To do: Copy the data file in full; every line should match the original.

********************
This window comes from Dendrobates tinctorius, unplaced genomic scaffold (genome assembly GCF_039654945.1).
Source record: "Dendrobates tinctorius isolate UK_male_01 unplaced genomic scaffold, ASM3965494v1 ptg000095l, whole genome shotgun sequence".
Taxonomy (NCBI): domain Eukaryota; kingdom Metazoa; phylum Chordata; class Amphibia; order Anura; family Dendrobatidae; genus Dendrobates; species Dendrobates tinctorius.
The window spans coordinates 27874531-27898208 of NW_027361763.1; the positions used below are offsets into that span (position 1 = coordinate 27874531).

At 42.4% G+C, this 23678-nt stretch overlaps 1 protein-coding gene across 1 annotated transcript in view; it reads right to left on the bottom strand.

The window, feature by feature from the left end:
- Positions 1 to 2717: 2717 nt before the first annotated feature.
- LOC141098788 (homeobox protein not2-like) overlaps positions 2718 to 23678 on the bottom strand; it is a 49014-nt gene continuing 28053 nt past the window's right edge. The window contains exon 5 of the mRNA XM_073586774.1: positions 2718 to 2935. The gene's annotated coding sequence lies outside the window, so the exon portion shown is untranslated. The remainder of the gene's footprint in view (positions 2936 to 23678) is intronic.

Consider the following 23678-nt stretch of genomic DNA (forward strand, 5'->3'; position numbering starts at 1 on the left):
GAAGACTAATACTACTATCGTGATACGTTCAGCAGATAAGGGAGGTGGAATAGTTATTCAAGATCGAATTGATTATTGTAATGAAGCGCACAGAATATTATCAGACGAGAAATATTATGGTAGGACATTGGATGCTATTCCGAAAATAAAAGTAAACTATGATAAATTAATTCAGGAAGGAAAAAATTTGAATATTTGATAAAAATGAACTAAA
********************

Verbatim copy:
This window comes from Dendrobates tinctorius, unplaced genomic scaffold (genome assembly GCF_039654945.1).
Source record: "Dendrobates tinctorius isolate UK_male_01 unplaced genomic scaffold, ASM3965494v1 ptg000095l, whole genome shotgun sequence".
Taxonomy (NCBI): domain Eukaryota; kingdom Metazoa; phylum Chordata; class Amphibia; order Anura; family Dendrobatidae; genus Dendrobates; species Dendrobates tinctorius.
The window spans coordinates 27874531-27898208 of NW_027361763.1; the positions used below are offsets into that span (position 1 = coordinate 27874531).

At 42.4% G+C, this 23678-nt stretch overlaps 1 protein-coding gene across 1 annotated transcript in view; it reads right to left on the bottom strand.

The window, feature by feature from the left end:
- Positions 1 to 2717: 2717 nt before the first annotated feature.
- LOC141098788 (homeobox protein not2-like) overlaps positions 2718 to 23678 on the bottom strand; it is a 49014-nt gene continuing 28053 nt past the window's right edge. The window contains exon 5 of the mRNA XM_073586774.1: positions 2718 to 2935. The gene's annotated coding sequence lies outside the window, so the exon portion shown is untranslated. The remainder of the gene's footprint in view (positions 2936 to 23678) is intronic.

Consider the following 23678-nt stretch of genomic DNA (forward strand, 5'->3'; position numbering starts at 1 on the left):
GAAGACTAATACTACTATCGTGATACGTTCAGCAGATAAGGGAGGTGGAATAGTTATTCAAGATCGAATTGATTATTGTAATGAAGCGCACAGAATATTATCAGACGAGAAATATTATGGTAGGACATTGGATGCTATTCCGAAAATAAAAGTAAACTATGATAAATTAATTCAGGAAGGAAAAAATTTGAATATTTGATAAAAATGAACTAAA